• Although antipsychotic medications don’t cure mental illnesses, they can reduce or even eliminate symptoms.
  • The new generation of antipsychotic medications has fewer side effects.
Antipsychotic medications (also referred to as neuroleptics or major tranquillisers) may reduce or eliminate symptoms of psychosis. They are not a ‘cure’ for mental illnesses, but can be an effective part of treatment. Psychosis can be caused by any one of a number of illnesses that affect the brain and cause the person to lose contact with reality. Some examples include schizophrenia and bipolar mood disorder.

During a psychotic episode, the person may experience delusions, hallucinations or thought disturbances. Antipsychotic medications work to minimise these symptoms. A person should begin to feel better within six weeks of starting to take antipsychotic medication. However, it can take several months before they feel the full benefits.

Antipsychotic medications and psychotic symptoms

Medical research has shown that symptoms of psychosis are associated with changes in brain chemistry. Antipsychotic medications help to restore the brain’s natural chemical balance, thereby reducing or getting rid of the psychotic symptoms. The medication can take some weeks before starting to work.

Types of antipsychotic medications

There are two types of antipsychotic medications. These are known as:
  • Typical – the older type of medications
  • Atypical – the newer type of medications.
While both are effective, in general, the newer medications have several advantages over the older ones, including:
  • Fewer side effects such as trembling or stiffening of muscles
  • Less risk of developing ‘tardive dyskinesia’ – uncontrolled movement of the person’s mouth, tongue and sometimes, other parts of the body.
Some evidence suggests that the atypical medications may be effective in improving a person’s overall mood, thinking and motivation. Although these newer antipsychotic medications are more commonly used than the older ones, some people find that the older medications suit them better.

Injections or depot medication for psychotic symptoms

Depot medication is given by injection, which releases the drug slowly over some weeks. Some people prefer injections as they find it difficult to remember to take tablets. Some people are required to take depot medication as a condition of a court community-treatment order.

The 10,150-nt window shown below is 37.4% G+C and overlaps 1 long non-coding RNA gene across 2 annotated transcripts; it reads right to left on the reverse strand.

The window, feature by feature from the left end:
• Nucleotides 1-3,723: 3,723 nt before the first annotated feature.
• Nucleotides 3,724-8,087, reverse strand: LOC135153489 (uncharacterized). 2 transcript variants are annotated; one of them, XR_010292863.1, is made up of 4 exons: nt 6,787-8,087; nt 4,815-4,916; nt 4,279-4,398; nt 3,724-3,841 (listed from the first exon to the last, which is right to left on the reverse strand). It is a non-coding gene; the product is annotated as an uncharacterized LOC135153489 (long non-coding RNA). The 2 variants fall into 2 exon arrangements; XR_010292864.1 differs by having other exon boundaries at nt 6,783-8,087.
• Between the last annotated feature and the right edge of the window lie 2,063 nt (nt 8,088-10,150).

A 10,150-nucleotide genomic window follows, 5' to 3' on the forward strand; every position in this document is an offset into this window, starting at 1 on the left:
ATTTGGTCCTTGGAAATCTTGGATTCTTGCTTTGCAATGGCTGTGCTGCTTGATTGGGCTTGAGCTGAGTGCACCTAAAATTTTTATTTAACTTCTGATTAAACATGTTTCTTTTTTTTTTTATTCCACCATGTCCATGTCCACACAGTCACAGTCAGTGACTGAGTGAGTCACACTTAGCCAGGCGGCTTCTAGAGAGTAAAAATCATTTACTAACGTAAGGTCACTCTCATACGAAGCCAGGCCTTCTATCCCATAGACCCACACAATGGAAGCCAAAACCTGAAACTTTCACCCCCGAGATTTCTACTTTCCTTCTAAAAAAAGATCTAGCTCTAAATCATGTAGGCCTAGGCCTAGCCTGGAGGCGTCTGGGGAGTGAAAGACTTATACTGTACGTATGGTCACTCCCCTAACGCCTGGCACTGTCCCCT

It is important to discuss with your doctor the different treatment options available, and which of them might be the best for you.

Side effects of antipsychotic medications

Common side effects of antipsychotic medications include:
  • Drowsiness
  • Weight gain
  • Loss of menstrual periods in women
  • A drop in blood pressure when standing up, which can cause dizziness
  • Stiffness or trembling in muscles.
Other possible side effects include:
  • Constipation
  • Fluid retention
  • Sexual problems
  • Dry mouth
  • Headaches.
It is important to remember that the same medication can affect different people in different ways. Not everyone will have the same unwanted side effects.

Discuss antipsychotic medication side effects with your doctor

Medication side effects can be worrying. You should immediately discuss any side effects with your doctor. To manage or reduce side effects, your doctor may:
  • Change the dose you take
  • Prescribe another medication
  • Suggest that you change the time of day the medication is taken.
You can also manage weight gain with advice about diet and exercise.

Medication after a psychotic episode

After you have had a psychotic episode, ‘maintenance’ doses of an antipsychotic medication are important to minimise the risk of further episodes. If you suddenly stop taking antipsychotic medication against your doctor’s advice, you may have a return of psychotic symptoms.

Other treatments for psychotic illnesses

Taking antipsychotic medication is one important step in getting better, but this is rarely enough on its own. As well as medication, effective treatment for schizophrenia and related disorders usually includes ongoing clinical support in the community, psychological therapies, education about the illness and how to deal with it, psychosocial rehabilitation, and accommodation and employment support.

Where to get help


More information

Mental illness

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Types of mental illness

Living with mental illness

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This page has been produced in consultation with and approved by: SANE Australia

Last updated: August 2015

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